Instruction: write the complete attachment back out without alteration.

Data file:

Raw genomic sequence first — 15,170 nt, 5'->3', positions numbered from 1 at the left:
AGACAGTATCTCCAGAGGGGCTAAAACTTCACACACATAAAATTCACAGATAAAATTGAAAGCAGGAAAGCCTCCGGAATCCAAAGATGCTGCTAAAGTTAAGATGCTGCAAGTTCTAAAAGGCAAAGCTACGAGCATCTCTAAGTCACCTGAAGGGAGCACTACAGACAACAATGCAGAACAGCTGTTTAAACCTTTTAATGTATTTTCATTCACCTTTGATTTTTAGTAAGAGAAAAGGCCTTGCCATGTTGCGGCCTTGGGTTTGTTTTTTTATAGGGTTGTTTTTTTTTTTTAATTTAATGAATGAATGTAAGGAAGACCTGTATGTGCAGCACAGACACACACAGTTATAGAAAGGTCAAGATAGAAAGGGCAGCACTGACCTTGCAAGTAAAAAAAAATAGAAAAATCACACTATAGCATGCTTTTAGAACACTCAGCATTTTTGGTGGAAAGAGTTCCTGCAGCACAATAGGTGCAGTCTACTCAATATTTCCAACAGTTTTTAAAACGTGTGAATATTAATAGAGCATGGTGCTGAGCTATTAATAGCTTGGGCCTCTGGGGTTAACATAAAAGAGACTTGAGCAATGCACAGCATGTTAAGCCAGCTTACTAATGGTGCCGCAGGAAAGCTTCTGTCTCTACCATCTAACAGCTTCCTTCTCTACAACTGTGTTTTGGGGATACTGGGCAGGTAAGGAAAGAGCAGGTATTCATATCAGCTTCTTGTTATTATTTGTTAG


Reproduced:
Raw genomic sequence first — 15,170 nt, 5'->3', positions numbered from 1 at the left:
AGACAGTATCTCCAGAGGGGCTAAAACTTCACACACATAAAATTCACAGATAAAATTGAAAGCAGGAAAGCCTCCGGAATCCAAAGATGCTGCTAAAGTTAAGATGCTGCAAGTTCTAAAAGGCAAAGCTACGAGCATCTCTAAGTCACCTGAAGGGAGCACTACAGACAACAATGCAGAACAGCTGTTTAAACCTTTTAATGTATTTTCATTCACCTTTGATTTTTAGTAAGAGAAAAGGCCTTGCCATGTTGCGGCCTTGGGTTTGTTTTTTTATAGGGTTGTTTTTTTTTTTTAATTTAATGAATGAATGTAAGGAAGACCTGTATGTGCAGCACAGACACACACAGTTATAGAAAGGTCAAGATAGAAAGGGCAGCACTGACCTTGCAAGTAAAAAAAAATAGAAAAATCACACTATAGCATGCTTTTAGAACACTCAGCATTTTTGGTGGAAAGAGTTCCTGCAGCACAATAGGTGCAGTCTACTCAATATTTCCAACAGTTTTTAAAACGTGTGAATATTAATAGAGCATGGTGCTGAGCTATTAATAGCTTGGGCCTCTGGGGTTAACATAAAAGAGACTTGAGCAATGCACAGCATGTTAAGCCAGCTTACTAATGGTGCCGCAGGAAAGCTTCTGTCTCTACCATCTAACAGCTTCCTTCTCTACAACTGTGTTTTGGGGATACTGGGCAGGTAAGGAAAGAGCAGGTATTCATATCAGCTTCTTGTTATTATTTGTTAG